This site is entirely user-supported. See how you can help.
We don't have any photos of this building yet. Why don't you be the first to send us one?
Latitude: 57.1455 / 57°8'43"N
Longitude: -2.0961 / 2°5'45"W
OS Eastings: 394285
OS Northings: 806073
OS Grid: NJ942060
Mapcode National: GBR SCR.F2
Mapcode Global: WH9QQ.SN2J
Entry Name: 52a Market Street and 2 Guild Street
Listing Date: 27 July 2007
Source: Historic Scotland
Source ID: 399603
Historic Scotland Designation Reference: LB50952
Building Class: Cultural
Electoral Ward: George St/Harbour
Traditional County: Aberdeenshire
Late 19th century. 4-storey and attic 3x3-bay corner tenement building with distinctive polygonal timber attic belvedere to corner bay and near intact openings to public house to ground. Grey granite ashlar. Base course, cill courses, string courses, eaves cornice. Ionic pilasters separate decorative key-stoned segmental-arched openings to ground, some with cast-iron railings. Large central pedimented wallhead dormers to S and E with coped stacks above.
Deep granite canopy over opening to ground at corner. Some canted bay windows to S elevation (Guild Street), those to 2nd storey with decorative parapets.
Predominantly plate glass timber sash and case windows, some replacement to upper storeys, plate glass to ground. Grey slates. Tall, ridged wallhead stack to W.
This is a distinctive and well-detailed tenement building which makes a significant contribution to the streetscape. Situated at the junction of 2 major roads, and directly across from the harbour, the domed belvedere is a striking element of the building and is positioned to look directly out over the harbour to the sea. The building is also remarkable for the retention of its original ground floor openings. Photographic evidence may suggest that the building was a Temperance Hotel in the 1920s.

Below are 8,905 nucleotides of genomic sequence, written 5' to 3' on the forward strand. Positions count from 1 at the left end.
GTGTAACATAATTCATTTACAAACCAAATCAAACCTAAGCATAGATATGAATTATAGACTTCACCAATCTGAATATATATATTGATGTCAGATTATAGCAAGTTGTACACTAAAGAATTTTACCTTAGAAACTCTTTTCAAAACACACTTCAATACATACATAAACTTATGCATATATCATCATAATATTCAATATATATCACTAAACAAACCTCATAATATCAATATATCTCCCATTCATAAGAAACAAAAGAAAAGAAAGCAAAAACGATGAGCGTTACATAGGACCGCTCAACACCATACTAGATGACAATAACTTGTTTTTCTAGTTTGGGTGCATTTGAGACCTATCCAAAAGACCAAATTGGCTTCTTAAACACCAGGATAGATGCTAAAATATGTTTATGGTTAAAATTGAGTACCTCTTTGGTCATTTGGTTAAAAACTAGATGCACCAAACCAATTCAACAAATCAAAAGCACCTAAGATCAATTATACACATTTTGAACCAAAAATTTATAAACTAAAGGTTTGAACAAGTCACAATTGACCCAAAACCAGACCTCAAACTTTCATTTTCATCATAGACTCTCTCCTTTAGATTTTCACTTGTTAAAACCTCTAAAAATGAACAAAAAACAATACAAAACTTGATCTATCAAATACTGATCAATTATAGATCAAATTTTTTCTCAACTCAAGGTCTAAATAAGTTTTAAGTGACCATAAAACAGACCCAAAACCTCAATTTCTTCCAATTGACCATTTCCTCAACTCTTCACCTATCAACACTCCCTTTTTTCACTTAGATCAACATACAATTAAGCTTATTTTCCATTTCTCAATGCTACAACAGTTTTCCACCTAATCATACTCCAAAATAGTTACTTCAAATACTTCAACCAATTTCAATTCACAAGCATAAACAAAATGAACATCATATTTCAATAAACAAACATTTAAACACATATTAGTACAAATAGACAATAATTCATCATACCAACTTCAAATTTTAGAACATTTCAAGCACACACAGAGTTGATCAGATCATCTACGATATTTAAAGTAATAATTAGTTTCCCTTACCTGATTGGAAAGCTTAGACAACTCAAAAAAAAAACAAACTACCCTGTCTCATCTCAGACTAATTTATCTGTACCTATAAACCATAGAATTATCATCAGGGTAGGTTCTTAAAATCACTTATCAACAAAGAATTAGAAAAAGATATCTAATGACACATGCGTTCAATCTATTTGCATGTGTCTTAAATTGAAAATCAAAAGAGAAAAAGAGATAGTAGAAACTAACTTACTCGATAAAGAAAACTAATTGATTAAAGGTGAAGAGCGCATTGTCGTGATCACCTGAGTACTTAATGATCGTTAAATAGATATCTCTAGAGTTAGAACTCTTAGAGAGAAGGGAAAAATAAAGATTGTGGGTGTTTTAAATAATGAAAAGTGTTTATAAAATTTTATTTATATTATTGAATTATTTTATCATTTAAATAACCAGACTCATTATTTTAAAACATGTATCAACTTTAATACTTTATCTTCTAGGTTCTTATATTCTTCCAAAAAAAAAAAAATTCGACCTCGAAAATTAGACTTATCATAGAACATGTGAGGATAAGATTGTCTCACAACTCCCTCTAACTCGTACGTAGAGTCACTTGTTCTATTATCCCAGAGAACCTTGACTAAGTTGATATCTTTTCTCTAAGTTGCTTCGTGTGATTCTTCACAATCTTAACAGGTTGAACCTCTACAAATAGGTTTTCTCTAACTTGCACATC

Market Street was laid out in 1840 by Archibald Simpson, who had designed many of the classical buildings in the expanding nineteenth century Aberdeen. With John Smith, he was responsible for much of the essential classical character of Aberdeen city. Aberdeen expanded greatly during the nineteenth century, especially in trade reliant on the Harbour, and this street was built to provide easier access from Union Street to the Harbour. It also cleared a notorious slum area of the city called Putachieside. It took its name from a covered indoor market, designed by Archibald Simpson in 1842, but which subsequently burnt down in 1882. Rebuilt in 1884, the market was replaced by a British Home Stores extension in 1971.
Other nearby listed buildings